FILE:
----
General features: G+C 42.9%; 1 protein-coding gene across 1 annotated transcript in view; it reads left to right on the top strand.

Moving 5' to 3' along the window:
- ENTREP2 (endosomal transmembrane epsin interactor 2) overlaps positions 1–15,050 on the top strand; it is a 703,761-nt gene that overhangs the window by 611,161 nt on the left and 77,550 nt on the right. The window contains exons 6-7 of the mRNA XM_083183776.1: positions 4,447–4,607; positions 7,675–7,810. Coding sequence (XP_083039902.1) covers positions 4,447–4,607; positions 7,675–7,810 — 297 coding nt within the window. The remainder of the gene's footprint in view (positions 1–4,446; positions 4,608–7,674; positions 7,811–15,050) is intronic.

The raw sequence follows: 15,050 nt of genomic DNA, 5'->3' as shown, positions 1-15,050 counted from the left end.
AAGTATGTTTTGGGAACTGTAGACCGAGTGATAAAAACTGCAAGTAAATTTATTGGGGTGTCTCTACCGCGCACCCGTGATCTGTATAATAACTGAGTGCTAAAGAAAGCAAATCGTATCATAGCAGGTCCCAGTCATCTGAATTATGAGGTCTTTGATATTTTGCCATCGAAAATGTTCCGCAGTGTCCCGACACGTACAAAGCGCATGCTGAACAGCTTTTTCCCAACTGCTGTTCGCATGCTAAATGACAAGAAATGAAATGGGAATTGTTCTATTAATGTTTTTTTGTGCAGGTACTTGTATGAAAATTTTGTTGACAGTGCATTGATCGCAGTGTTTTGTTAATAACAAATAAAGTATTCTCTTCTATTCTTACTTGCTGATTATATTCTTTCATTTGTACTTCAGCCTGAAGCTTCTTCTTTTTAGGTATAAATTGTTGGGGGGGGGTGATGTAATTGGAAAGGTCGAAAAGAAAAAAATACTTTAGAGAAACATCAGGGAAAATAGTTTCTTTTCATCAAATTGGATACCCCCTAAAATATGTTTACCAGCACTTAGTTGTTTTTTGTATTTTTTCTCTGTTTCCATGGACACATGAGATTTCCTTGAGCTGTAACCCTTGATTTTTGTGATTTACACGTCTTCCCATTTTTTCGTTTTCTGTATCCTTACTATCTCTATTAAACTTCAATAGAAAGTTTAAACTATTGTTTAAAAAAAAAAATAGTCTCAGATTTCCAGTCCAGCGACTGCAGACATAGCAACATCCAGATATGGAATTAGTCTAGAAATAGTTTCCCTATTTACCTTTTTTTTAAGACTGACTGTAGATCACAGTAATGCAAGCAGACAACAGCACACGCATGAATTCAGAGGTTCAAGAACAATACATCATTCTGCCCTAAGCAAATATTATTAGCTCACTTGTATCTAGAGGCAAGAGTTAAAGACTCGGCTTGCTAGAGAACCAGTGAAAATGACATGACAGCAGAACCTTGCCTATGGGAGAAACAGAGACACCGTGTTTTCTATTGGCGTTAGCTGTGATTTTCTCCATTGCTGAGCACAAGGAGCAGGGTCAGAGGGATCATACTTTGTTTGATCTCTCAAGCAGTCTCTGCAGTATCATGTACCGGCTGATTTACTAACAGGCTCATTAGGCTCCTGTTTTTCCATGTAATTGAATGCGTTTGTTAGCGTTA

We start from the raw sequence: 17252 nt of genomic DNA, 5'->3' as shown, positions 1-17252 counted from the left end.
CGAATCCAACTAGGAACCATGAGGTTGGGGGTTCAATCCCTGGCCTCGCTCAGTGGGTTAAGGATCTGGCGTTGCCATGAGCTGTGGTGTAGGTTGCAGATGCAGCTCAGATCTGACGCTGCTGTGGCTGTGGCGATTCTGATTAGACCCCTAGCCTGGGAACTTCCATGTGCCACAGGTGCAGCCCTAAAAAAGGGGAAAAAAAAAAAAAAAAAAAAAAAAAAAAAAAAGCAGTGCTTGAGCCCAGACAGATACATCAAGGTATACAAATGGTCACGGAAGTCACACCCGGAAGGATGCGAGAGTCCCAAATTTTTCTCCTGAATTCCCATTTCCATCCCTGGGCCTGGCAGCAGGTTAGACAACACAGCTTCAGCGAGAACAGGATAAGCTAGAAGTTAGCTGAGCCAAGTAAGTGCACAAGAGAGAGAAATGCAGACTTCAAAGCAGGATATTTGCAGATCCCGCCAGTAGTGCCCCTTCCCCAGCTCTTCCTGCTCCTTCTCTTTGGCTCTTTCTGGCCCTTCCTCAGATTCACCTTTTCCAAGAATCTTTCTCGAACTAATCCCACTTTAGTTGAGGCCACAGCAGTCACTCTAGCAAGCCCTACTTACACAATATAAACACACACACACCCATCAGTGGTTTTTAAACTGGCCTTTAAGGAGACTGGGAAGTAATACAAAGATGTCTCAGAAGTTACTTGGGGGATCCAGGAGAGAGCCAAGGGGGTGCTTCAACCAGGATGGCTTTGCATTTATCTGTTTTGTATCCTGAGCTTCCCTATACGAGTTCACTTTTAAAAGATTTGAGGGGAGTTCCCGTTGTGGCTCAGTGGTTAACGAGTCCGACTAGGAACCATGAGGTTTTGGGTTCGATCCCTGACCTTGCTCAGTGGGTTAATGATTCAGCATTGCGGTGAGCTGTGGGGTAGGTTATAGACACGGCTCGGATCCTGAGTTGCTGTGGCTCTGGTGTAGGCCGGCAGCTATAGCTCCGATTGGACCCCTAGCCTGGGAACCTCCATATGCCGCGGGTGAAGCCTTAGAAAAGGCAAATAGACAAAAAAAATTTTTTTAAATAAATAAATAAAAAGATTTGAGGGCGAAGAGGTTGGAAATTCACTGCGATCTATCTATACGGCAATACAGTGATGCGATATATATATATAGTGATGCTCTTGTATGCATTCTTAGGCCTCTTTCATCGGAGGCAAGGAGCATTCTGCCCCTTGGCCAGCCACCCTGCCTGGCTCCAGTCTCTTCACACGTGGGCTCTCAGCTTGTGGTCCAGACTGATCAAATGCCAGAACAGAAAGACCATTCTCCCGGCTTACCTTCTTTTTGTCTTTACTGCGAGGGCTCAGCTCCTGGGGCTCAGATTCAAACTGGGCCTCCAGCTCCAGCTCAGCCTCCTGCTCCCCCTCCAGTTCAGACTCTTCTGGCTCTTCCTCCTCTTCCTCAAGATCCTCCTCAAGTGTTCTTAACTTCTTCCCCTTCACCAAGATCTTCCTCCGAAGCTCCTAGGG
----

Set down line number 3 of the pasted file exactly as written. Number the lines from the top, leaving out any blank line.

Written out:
- ENTREP2 (endosomal transmembrane epsin interactor 2) overlaps positions 1–15,050 on the top strand; it is a 703,761-nt gene that overhangs the window by 611,161 nt on the left and 77,550 nt on the right. The window contains exons 6-7 of the mRNA XM_083183776.1: positions 4,447–4,607; positions 7,675–7,810. Coding sequence (XP_083039902.1) covers positions 4,447–4,607; positions 7,675–7,810 — 297 coding nt within the window. The remainder of the gene's footprint in view (positions 1–4,446; positions 4,608–7,674; positions 7,811–15,050) is intronic.